Fall came and so did the dead bird.  The bird lay on the stone steps outside of Anne’s house, wings to the ground, its underbelly exposed to the sky, bright white, her tail feathers ombre shades of pale blue.  A single leaf-covered her head as if she were part of a crime scene.  Anne stared at it for a few seconds before the kids came out of the house, backpacks in hand ready to go to school.

Mama, what happened?

Gross!

Can we have a funeral for it? 

Not now.  Get in the car. We are late.  

Later that day they did have a funeral for the bird.  Not really.  The kids lost interest and just wanted Anne to get rid of it.  Except for her older son.  He handed Anne the shovel after a failed attempt at digging a hole into the semi-frozen ground.  Anne forced the shovel through the frosted ground, raising the handle above her head and coming down as hard as she could breaking through the ground.  Over and over again.  Anne’s heart pumped hard.  She could feel it.  Tears welled but never spilled over.  Anne gently placed the bird in the ground and covered her with the earth.

I’m glad we planted her there, Mama.  He walked into the house and closed the door.  If only we could plant the things we love and loose and eventually they come back in the spring blooming once again.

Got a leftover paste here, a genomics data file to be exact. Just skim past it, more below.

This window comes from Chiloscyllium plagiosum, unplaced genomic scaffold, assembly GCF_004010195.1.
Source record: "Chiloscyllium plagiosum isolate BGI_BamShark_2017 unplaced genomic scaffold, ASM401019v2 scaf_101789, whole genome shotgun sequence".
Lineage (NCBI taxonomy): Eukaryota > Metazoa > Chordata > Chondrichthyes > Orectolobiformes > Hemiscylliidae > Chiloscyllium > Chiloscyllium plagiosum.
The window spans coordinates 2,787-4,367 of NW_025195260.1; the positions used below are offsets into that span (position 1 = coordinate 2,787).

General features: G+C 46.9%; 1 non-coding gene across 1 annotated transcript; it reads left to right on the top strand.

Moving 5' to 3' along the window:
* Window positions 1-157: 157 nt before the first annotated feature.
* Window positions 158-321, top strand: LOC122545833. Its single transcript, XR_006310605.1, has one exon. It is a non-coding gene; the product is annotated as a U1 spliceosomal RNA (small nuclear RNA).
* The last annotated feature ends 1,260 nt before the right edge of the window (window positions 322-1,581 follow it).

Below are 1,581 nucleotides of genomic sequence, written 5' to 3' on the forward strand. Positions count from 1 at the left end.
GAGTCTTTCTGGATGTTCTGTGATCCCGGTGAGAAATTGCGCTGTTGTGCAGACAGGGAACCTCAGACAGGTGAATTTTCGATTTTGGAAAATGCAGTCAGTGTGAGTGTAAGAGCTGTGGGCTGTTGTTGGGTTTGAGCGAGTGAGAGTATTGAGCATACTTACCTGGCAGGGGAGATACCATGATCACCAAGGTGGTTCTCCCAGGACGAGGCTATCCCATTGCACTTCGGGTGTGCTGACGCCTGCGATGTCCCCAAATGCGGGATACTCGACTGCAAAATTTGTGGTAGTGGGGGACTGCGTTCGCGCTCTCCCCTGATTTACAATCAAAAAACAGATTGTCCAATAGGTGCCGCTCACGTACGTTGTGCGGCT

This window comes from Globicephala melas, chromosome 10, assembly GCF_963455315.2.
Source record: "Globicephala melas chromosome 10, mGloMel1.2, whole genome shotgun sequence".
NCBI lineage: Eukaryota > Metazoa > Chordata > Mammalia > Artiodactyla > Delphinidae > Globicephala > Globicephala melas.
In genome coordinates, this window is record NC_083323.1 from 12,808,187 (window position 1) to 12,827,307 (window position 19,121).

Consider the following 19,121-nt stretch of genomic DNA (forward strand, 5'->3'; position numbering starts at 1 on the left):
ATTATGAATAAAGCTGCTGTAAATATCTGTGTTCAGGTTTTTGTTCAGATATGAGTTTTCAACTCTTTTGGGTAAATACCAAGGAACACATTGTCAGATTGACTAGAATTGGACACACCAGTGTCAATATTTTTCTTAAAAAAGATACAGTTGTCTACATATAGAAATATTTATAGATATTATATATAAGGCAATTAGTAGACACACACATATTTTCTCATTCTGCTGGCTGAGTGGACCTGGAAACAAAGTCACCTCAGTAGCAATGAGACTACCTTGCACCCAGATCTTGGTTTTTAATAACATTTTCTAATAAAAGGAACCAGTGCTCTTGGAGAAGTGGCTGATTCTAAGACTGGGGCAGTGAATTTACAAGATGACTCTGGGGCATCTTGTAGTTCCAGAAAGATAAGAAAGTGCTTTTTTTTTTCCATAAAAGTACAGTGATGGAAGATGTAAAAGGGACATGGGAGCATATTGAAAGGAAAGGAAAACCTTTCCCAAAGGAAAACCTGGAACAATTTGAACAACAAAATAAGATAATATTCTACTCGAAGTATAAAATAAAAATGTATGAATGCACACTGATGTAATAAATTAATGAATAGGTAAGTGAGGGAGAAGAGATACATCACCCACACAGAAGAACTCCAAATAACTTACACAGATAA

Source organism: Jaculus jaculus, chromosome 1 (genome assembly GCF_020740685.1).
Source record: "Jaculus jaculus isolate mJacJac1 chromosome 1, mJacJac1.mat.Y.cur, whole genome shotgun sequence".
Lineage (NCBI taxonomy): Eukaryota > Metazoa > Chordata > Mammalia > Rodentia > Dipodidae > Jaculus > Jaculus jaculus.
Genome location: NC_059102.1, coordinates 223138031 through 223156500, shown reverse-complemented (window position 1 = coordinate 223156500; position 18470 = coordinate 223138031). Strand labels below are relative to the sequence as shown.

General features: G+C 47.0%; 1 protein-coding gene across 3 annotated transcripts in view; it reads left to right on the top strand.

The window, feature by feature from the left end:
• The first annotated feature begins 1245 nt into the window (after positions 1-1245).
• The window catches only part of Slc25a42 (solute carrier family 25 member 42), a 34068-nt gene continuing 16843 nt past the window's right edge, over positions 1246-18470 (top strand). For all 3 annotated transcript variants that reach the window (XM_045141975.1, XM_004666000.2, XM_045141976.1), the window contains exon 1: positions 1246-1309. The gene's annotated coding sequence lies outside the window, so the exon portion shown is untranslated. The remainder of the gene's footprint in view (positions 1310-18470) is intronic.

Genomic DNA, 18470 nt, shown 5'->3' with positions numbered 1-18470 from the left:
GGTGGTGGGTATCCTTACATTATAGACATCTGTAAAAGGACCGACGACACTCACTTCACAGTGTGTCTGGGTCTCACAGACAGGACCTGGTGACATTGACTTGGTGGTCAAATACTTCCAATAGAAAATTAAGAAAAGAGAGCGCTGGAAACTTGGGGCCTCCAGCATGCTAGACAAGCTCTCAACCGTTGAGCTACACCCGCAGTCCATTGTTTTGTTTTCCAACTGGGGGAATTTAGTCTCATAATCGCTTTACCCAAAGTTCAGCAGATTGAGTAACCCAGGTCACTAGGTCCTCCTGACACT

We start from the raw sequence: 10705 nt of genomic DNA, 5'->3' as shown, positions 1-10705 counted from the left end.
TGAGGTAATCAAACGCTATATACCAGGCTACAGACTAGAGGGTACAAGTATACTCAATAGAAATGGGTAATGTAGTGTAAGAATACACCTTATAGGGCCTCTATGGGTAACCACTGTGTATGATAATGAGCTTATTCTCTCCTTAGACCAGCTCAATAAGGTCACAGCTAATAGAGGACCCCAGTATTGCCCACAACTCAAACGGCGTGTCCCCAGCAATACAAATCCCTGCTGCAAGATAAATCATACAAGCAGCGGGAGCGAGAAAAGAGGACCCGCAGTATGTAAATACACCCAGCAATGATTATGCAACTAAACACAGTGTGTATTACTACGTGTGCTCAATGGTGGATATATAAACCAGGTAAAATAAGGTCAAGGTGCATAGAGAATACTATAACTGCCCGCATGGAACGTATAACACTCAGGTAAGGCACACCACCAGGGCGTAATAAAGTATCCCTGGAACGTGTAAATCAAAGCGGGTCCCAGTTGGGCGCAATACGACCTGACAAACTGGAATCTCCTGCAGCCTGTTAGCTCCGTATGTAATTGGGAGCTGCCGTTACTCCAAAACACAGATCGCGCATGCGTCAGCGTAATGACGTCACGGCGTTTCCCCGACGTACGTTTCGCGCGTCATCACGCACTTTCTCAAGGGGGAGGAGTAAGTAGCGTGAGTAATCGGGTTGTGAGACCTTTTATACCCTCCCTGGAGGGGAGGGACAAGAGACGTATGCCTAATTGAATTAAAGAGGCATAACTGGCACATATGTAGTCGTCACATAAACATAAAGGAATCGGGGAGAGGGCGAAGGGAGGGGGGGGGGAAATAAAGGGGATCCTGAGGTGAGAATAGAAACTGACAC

The last visitor was a ladybug.  She landed on Anne’s hand at some point without Anne noticing.  It wasn’t until Anne lifted the toilet brush out of the now clean toilet that Anne spotted her.  How strange.  Anne walked down the creaky old stairs.  The ladybug was still sitting on her hand.  She opened the front door and blew as if blowing out birthday candles.  She flew away.

Did you make a wish?

I forgot.

Anne didn’t forget.  She wished for peace.  Not world peace.  That won’t happen.  But peace in her crippled heart.  Peace in the heart she felt beating, once again, after a long silence, when she buried the bird.

 

Chocolate Orange Olive Oil Cake

Serves 8

Recipe adapted from Simple Cakes by Odette Williams

Ingredients:

1 + ½ cups of unbleached all-purpose flour

½ cup unsweetened Dutch-processed cocoa powder

1 tablespoon of baking powder

½ teaspoon of kosher salt

½ teaspoon espresso powder

3 eggs, at room temperature

1 + 1/3 cups of sugar

¾ cup of mild extra virgin olive oil

½ cup of whole milk

½ cup of buttermilk